Native American Heritage activities in November

BY STAFF REPORTS
11/02/2011 08:57 AM
TAHLEQUAH, Okla. – The Cherokee Nation will host two days of activities Nov. 9 and 10 to honor Native American Heritage Month. All events are free and open to the public.

At 10:30 a.m., Wednesday, Nov. 9, Professor Tim Garrison of Portland State University will present the keynote history address for the two-day event in the Tribal Council Chambers. His lecture, “The Cherokees in the Pac-12? Elisha Chester’s Bizarre Removal Plan,” illuminates an interesting aspect of Cherokee history.

In the early 1830s, the United States government was trying to decide where to relocate the Southeastern Indian nations. In 1832, one of the Cherokee Nation’s attorneys, Elisha Chester, offered a bizarre plan for the Cherokees’ relocation. Garrison’s lecture will discuss Chester’s role in the removal crisis, describe his failed removal proposal and explain why the lawyer became a pariah among the Cherokee. There will be time for questions and answers at the end of the presentation.

Professor Garrison is a well-known scholar of Cherokee history. His most recent book, “The Legal Ideology of Removal: The Southern Judiciary and the Sovereignty of Native American Nations,” has just been released in paperback.

Garrison currently directs Native American Studies at Portland State, has won various teaching awards, and has written numerous articles, book chapters, encyclopedia essays and book reviews.
Garrison received his Ph.D. from the University of Kentucky and his J.D. from the University of Georgia.

From 1:30-3 p.m. on Nov. 9, in the council chambers, producers from Twin Path Productions will present for the first time in the Tahlequah area their film of the June 2011 “Remember the Removal Bike Ride.”

This year’s ride was the first time members of the Eastern Band of Cherokee Indians joined CN riders for 1,000-mile bicycle ride from Georgia to Tahlequah.

From 3:30-4 p.m. Helena McCoy, fifth-grade teacher at the Cherokee Immersion School, will present “My Awakening,” a PowerPoint presentation of images she took as a member of the “West to East Tour” sponsored by the CN Leadership Group this summer to the Cherokee homeland. McCoy will discuss her personal awakening to the achievements of Cherokee people and places and history encountered on the trip.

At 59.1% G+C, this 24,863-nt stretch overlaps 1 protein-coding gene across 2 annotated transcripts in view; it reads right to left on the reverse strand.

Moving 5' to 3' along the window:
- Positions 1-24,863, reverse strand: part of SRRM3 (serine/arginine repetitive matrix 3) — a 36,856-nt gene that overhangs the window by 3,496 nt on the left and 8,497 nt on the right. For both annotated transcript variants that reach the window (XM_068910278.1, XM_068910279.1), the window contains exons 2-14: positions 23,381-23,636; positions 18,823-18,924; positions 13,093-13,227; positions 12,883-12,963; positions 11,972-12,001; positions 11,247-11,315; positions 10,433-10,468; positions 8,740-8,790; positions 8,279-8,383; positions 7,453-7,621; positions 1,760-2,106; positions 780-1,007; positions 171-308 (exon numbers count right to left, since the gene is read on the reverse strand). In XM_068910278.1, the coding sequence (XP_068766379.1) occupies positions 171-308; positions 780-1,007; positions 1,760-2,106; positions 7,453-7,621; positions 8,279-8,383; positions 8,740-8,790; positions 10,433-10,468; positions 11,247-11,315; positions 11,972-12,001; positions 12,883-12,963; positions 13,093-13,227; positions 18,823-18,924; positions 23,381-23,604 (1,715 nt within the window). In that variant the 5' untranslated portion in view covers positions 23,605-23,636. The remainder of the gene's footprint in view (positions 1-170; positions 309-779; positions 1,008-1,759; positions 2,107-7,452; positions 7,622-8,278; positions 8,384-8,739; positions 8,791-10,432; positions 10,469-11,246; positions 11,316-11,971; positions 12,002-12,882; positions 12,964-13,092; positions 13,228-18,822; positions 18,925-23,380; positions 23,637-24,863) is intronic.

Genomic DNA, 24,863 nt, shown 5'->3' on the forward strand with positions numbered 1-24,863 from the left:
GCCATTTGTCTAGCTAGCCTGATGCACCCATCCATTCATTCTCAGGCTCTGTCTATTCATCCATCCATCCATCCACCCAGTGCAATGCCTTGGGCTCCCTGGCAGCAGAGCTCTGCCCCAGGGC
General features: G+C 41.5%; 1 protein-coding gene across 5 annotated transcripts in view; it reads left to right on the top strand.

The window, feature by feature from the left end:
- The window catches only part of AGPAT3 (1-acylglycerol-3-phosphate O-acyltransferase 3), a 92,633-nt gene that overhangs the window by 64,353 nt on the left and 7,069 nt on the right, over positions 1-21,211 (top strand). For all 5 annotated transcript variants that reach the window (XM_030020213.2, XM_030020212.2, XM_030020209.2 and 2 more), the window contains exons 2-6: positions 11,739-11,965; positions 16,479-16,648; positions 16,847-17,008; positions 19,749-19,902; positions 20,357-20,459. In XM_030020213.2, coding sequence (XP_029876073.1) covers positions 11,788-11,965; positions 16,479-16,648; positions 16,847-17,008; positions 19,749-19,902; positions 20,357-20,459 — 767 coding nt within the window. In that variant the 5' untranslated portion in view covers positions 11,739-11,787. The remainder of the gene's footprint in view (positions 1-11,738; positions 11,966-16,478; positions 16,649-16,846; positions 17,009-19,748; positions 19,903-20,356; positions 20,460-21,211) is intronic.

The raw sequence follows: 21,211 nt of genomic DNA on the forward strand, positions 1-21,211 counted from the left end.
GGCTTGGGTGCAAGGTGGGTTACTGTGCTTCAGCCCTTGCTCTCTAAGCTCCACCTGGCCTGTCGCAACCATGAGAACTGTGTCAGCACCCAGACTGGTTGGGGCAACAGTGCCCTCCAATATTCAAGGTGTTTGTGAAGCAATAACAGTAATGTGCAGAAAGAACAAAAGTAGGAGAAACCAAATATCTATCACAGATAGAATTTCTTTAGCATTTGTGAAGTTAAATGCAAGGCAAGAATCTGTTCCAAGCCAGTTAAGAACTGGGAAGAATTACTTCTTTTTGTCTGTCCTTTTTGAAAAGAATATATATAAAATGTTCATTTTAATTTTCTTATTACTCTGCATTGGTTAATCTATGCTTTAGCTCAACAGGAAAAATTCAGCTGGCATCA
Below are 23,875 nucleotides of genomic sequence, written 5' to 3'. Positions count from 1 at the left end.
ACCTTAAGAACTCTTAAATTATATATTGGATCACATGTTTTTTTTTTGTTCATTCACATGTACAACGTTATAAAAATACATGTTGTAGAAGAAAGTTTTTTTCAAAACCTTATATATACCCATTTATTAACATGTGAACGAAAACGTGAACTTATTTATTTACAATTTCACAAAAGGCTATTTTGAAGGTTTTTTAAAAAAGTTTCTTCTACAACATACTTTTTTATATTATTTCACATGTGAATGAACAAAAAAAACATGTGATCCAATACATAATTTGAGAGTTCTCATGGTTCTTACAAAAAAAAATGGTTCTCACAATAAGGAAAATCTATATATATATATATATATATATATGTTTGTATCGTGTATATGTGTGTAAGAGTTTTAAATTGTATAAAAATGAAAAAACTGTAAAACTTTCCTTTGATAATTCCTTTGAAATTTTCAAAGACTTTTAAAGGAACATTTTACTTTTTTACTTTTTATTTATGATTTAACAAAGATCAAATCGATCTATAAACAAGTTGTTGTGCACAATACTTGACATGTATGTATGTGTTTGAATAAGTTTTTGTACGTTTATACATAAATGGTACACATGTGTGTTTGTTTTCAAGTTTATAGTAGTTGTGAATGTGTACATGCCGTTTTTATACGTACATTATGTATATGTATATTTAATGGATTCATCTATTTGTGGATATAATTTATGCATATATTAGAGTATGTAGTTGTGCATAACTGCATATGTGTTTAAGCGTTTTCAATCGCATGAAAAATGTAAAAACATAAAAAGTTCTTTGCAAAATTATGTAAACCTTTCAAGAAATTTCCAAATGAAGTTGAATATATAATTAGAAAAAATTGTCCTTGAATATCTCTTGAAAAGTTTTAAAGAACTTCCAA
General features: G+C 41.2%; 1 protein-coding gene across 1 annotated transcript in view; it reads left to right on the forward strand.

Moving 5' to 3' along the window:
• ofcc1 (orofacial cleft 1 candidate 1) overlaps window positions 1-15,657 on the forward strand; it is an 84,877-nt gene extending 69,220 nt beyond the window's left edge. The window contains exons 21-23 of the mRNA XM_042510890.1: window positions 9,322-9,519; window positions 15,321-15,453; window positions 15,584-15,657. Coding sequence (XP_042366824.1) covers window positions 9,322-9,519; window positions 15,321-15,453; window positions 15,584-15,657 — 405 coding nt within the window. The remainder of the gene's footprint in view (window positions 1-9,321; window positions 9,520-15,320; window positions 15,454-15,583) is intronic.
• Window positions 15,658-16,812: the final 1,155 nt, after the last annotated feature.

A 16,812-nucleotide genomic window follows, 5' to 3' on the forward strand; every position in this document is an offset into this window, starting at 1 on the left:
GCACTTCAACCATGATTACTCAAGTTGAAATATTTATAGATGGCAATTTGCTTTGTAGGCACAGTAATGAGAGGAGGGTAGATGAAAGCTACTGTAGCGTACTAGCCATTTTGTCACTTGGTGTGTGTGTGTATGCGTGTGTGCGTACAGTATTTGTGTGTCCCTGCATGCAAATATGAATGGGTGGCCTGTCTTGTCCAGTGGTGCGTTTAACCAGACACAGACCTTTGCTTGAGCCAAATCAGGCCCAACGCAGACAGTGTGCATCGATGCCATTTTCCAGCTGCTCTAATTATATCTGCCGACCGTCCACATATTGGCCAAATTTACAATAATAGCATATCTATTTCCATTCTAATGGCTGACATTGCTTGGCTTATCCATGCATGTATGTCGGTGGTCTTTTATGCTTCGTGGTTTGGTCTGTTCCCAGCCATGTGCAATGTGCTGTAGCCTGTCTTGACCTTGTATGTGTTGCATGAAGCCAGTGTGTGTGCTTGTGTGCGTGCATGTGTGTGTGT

From 10 a.m. to 3 p.m., Nov. 10, in the Tsa-La-Gi Community Room (directly behind the Restaurant of the Cherokees), artists will be on hand to teach people how to make a variety of Cherokee arts and crafts.

Among the crafts to be demonstrated and taught are how to make baskets, cornhusk dolls, pinch pots, bead key rings and lanyards, braiding and finger weaving. All supplies for all arts and crafts will be provided at no charge to attendees.

Freeman Owle of the Eastern Band of Cherokee Indians will also be on hand to teach stone carving. He will have a limited number of stone-carving kits, so people should arrive early to participate in this activity.

A stickball game will also be played this year for the first time. The game will take place from noon to 3 p.m. at the CN complex under the direction of Shane Dominick, who is the stickball coordinator.

“If you have never played and want to learn how, this would be a perfect opportunity. If you just love to watch stickball being played, come watch this fun event,” said event organizer Cathy Monholland.

For additional information, call Monholland at 918-453-5389 or e-mail her at cathy-monholland@cherokee.org.

News

BY WILL CHAVEZ
Senior Reporter – @cp_wchavez
08/23/2016 12:00 PM